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Limiting imports


Comments / {{hitsCtrl.values.hits}} Views / Thursday, 18 October 2018 00:27


At a meeting of the National Economic Council (NEC) this week, President Maithripala Sirisena had given instructions to the Finance Ministry to compile a study into imports made by Sri Lanka and propose ways to reduce imports as a temporary measure to ease the pressure on the rupee. 

This follows previous steps by the Government to discourage imports of vehicles and certain electronic appliances that are perceived as ‘luxury’ items. This has the double aim of limiting fuel imports as well, since Sri Lanka’s largest import bill typically comes from oil imports. The Government had also appealed to exporters to repatriate their earnings more speedily to bolster reserves, but there is no way to enforce such a policy with moral suasion being the most feasible option for the State.  

During the NEC meeting, attention was also paid to increasing import substitution as a way to save foreign exchange. The Finance Ministry has also been encouraged to consider how better taxation and pricing formulas could be used to encourage consumption of locally made products.  

As the rupee continues to come under pressure from an appreciating dollar, it is natural to assume that imports are the problem. However, the global economy has changed vastly in the last few decades and imports or trade deficits are not the monsters that they were once seen to be. International trade relies on vast global value chains that most economies are now connected to, and exports and imports are a seamless part of this process. 

Most economists agree that imports have positive aspects as well. A large component of Sri Lanka’s imports, for example, are intermediary goods that are used to manufacture exports, and this complicated process can be hampered by selective limitations on imports. 

Imports also provide essential goods and services at competitive rates to consumers. While conventional economic thought tends to malign trade deficits, they nonetheless provide the space for goods and services to flow into a country at lower costs. Sri Lanka is not capable of manufacturing all the goods and services that it needs at competitive costs. This was evident before the opening up of Sri Lanka’s economy when the public had to stand in line for even basic goods. While it would be impossible to rewind the clock to that extent, the economic logic makes even less sense when Sri Lanka’s high levels of debt are factored in.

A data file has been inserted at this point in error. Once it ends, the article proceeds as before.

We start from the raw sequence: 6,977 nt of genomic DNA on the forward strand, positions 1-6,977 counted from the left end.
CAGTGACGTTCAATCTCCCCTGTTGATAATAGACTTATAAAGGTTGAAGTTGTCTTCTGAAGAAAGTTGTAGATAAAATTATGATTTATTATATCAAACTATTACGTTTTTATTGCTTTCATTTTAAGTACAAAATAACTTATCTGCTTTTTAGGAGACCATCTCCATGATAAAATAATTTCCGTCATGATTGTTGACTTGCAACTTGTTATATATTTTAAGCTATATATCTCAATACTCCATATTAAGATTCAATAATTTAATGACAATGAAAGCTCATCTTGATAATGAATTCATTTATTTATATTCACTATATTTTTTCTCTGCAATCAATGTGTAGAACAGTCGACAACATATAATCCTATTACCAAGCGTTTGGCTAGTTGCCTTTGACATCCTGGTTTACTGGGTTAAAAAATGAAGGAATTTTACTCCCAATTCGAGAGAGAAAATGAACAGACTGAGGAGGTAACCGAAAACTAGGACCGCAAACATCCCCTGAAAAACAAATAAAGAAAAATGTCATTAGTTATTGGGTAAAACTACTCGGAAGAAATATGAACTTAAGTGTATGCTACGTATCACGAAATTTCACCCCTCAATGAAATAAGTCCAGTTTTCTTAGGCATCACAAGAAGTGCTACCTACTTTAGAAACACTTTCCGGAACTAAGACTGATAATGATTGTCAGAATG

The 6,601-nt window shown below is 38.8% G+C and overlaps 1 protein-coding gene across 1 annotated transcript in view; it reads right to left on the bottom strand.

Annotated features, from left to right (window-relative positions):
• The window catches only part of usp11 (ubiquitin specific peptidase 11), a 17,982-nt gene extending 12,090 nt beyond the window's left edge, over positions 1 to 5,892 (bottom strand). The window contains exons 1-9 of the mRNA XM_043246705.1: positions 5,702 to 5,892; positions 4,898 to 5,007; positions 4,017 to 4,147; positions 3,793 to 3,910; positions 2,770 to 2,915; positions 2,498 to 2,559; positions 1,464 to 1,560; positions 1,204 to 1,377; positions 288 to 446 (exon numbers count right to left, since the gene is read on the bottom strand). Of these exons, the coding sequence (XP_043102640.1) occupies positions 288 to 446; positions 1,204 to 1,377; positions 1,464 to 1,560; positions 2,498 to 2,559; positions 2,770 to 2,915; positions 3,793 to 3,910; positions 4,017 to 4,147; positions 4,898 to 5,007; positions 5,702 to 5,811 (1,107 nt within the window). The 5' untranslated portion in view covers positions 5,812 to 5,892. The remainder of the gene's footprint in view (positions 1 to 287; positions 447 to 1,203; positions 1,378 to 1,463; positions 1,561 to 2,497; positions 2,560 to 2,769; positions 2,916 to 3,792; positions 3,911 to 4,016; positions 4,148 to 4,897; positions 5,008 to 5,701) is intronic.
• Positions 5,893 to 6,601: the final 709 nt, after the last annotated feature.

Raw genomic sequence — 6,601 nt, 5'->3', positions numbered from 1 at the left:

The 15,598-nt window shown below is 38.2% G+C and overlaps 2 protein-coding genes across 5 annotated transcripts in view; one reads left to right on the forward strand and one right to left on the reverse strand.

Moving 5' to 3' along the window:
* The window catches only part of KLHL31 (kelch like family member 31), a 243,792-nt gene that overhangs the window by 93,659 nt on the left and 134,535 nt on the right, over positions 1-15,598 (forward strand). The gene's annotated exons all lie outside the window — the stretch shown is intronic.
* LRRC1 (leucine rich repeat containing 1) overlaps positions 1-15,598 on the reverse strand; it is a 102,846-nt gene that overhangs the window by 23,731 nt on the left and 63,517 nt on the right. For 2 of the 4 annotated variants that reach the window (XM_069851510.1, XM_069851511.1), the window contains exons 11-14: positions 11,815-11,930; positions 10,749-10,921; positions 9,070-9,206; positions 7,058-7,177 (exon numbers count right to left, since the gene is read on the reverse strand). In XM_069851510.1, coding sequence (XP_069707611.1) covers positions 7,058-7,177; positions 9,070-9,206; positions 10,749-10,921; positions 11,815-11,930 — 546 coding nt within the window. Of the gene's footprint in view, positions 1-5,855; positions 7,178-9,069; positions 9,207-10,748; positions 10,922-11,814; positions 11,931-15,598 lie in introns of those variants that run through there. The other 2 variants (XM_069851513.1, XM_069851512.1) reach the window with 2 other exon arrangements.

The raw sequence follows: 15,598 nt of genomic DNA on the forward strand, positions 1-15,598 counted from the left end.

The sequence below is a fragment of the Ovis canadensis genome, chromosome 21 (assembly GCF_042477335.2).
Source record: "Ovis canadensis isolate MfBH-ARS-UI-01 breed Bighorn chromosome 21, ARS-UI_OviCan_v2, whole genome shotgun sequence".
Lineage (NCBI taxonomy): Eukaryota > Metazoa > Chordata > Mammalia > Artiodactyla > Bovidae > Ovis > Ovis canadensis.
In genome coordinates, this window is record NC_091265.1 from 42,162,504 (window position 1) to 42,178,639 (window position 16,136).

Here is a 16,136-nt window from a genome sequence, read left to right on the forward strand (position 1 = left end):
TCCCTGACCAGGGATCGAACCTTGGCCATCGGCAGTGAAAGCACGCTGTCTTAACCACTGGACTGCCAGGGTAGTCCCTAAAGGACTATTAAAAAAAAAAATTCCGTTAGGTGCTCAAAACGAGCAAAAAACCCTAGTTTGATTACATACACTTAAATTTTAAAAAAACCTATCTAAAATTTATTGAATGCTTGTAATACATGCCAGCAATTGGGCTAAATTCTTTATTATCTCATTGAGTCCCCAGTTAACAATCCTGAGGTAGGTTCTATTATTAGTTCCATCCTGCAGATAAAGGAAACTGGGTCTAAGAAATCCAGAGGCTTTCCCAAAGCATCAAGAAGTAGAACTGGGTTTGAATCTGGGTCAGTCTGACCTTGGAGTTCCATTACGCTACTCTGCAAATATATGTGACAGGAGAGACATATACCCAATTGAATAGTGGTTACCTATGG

According to Government estimates, Sri Lanka’s debt to GDP ratio is about 78% with debt repayments doubling to about $ 3 billion from 2019 onwards. This bunching up of debt is likely to last till 2021, and all experts agree that the best chance for Sri Lanka to maintain growth and repay debt is to increase exports and investment. This cannot be done by closing off the economy to global value chains and competition. Therefore, a short-term constraint on imports is at best a Band-Aid solution and should not be allowed to take root and result in backsliding of policies that have been introduced over the last three years to make Sri Lanka more competitive and link it with global value chains.  


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